I’ve been reflecting on some of the things I discovered while walking the Camino. These are my insights, I’ve called them secrets because they were hidden and have been revealed while walking – and it sounds dramatic like those youtube videos.
On day nine of our journey we met an Irishman, Clem, who told us “day to day life is rushed so make sure you don’t rush your Camino”. This is a pearl of wisdom and for me the greatest secret of the Camino.
The days when we really slowed down and enjoyed the countryside, company, air we breathed – those were the times we connected with the moment and could feel life streaming through us. I’ve already forgotten the pain but these days are still with me.
Next time (!) I’d allow myself twice as long to walk it. Most of the Camino is incredibly beautiful so take the time to bathe in it.
Walk less, enjoy more
Part of not rushing is walking less distance than you’re capable of. I would suggest trying half or two thirds of what you think you should or would like to do. You’ll still need to shower, wash your clothes, go shopping, cook something, relax with a beer/wine/cuppa so give yourself that time by walking less.
I found I could walk up to 4 hours no problem, after that my feet would start to ache. After 6 hours they would start to ache a lot. After 8 hours it’s time to stop because it’s not fun anymore. This isn’t including breaks.
Psychologically there is an internal tug of war between walking less and the hundreds of km’s that are left to walk and the time left to walk it. So I think the secret is in setting your distance expectations when planning your trip and while walking.
The distance you walk each day will depend on your natural pace, the landscape/hills, the surface (dirt, stones, asphalt, rocks, scree), the weather, any injuries and how you feel that day, and of course where the next available bed (and kitchen) is.
Adapt, adjust, accommodate
Fostering an internal attitude of flexibility while setting your daily destination goal calms the heart and waters the roots of synchronicity. On the other hand so does using booking.com or getting on the phone to an albergue and reserving a bed so you can then just take your time in getting there!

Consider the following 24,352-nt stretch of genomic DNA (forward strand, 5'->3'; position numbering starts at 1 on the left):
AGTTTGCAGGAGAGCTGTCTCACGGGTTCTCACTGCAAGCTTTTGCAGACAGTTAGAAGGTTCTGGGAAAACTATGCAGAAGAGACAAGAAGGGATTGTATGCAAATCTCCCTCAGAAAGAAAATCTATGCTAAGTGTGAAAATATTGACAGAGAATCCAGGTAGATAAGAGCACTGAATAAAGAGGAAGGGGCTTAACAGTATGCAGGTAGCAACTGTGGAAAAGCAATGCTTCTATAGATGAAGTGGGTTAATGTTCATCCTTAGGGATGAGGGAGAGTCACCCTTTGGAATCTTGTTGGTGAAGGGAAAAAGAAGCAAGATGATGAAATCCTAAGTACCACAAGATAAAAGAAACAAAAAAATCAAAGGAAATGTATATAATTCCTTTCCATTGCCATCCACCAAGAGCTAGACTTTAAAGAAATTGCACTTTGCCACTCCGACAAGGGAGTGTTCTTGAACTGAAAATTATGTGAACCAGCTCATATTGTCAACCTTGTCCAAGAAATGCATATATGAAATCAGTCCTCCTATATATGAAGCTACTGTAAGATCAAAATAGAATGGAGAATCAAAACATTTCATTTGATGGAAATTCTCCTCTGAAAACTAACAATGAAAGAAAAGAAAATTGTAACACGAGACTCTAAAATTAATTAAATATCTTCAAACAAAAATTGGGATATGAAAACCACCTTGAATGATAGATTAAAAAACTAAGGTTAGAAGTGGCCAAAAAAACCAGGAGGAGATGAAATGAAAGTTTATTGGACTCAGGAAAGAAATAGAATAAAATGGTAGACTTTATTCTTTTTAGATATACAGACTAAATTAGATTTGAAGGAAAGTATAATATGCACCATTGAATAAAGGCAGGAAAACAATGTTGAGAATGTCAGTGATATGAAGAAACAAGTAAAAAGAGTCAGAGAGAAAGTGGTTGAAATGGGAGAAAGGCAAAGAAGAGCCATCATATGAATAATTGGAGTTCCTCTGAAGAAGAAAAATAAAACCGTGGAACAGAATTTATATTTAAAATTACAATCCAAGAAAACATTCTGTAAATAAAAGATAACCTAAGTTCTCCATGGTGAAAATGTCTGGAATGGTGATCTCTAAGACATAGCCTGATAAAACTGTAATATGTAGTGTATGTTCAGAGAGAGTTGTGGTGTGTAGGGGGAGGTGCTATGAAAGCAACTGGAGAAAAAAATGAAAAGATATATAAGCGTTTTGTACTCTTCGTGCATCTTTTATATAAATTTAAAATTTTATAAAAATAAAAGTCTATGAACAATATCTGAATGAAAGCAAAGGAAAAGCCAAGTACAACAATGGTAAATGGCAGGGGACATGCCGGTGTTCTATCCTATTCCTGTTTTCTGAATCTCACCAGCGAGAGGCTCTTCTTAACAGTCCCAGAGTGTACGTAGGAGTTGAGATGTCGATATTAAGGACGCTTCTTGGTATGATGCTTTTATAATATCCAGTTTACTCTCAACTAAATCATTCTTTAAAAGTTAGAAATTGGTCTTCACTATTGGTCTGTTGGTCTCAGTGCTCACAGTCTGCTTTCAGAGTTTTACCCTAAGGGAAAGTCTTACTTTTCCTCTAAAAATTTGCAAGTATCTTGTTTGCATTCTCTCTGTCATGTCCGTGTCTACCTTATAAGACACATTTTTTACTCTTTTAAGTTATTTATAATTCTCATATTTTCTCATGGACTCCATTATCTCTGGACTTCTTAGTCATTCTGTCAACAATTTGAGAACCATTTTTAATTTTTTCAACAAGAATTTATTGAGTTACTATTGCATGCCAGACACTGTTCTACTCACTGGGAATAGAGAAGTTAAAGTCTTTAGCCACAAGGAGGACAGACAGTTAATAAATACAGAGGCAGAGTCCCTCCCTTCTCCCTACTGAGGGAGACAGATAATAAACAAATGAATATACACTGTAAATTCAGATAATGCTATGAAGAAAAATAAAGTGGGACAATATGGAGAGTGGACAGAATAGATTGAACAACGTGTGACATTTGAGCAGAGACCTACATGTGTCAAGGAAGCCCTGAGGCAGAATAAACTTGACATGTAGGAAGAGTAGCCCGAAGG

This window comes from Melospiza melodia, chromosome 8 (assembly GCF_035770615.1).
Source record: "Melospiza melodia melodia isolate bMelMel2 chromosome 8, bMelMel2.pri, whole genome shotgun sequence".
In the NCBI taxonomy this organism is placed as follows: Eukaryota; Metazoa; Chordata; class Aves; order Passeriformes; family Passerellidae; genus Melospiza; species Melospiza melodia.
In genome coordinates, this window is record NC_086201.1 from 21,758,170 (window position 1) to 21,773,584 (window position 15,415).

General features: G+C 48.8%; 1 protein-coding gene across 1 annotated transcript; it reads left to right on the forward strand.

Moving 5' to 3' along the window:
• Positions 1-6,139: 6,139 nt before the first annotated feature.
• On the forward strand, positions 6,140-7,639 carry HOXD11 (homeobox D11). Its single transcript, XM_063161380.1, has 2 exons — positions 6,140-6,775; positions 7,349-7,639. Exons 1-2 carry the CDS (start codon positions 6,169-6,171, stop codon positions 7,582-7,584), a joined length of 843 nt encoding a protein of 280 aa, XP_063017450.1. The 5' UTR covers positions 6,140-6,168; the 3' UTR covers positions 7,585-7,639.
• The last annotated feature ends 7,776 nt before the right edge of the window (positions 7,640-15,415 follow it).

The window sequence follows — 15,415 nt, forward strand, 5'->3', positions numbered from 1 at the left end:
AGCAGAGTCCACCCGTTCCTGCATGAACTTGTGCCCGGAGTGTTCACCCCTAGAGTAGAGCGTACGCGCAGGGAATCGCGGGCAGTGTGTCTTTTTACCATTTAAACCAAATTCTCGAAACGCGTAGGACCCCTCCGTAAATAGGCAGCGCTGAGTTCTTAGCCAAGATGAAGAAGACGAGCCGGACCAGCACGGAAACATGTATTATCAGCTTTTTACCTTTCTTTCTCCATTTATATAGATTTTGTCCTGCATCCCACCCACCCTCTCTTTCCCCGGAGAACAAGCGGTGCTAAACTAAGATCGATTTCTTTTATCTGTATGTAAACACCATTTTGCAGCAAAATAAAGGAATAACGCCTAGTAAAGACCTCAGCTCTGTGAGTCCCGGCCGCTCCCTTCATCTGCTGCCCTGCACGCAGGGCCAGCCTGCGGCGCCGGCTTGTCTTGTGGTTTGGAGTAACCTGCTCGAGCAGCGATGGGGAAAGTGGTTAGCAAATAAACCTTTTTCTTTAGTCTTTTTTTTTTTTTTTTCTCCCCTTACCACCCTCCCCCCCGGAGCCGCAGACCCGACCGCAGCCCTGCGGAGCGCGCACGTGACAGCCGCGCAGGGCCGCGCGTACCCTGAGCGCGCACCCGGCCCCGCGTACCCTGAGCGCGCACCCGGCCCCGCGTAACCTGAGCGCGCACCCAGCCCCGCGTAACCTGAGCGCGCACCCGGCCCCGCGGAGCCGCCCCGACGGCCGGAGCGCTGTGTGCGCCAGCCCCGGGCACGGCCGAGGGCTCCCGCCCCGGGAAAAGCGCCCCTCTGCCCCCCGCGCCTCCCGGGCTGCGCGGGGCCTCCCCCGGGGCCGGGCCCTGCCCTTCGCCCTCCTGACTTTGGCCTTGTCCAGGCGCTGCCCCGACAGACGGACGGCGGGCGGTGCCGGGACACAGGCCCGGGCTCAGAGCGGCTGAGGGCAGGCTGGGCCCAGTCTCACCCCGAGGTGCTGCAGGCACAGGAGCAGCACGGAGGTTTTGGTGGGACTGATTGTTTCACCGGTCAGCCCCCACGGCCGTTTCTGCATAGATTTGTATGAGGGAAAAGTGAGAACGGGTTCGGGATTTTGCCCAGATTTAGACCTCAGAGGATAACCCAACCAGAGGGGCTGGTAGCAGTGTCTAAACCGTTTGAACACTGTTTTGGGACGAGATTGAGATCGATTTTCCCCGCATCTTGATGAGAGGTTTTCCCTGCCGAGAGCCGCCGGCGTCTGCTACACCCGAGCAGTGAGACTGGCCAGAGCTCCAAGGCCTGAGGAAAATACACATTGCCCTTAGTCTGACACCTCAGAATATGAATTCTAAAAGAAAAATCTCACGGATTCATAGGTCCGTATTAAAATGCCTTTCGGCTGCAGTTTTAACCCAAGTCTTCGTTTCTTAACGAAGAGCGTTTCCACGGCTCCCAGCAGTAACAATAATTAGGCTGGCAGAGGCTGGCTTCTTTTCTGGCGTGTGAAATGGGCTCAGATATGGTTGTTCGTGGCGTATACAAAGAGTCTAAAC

We started from St Jean Pied de Port at the start of September 2016 because we thought there would be fewer pilgrims on the way at that time of year. We were wrong and it turned out to be very busy, with Roncesvalles (capacity 400) having to accommodate pilgrims in containers each night! Don’t suffer “where will I sleep tonight” anxiety if the way is busy with many pilgrims – just choose an albergue the night before and book it.
Pilgrimage is internal
When we leave home to embark on a pilgrimage we are taken out of the routine of our everyday lives and our vrittis change.
Walking every day has a magic quality which combined with the slowly changing landscape, time to contemplate, warm hearted community and the mantra like repetition of the days – walk, eat, sleep – promotes change in our internal landscape.
For whatever reason it is started, and there must be a different reason for every person who walks the Camino – to help make a decision, to overcome a difficult situation, to look for an answer, to celebrate, or to answer a calling – it is internal.
Pilgrimage is one way we search inside ourselves.
It is infinite in there and maybe that’s why it’s said the real Camino starts at the end. Perhaps pilgrimage, like knowledge, is never ending.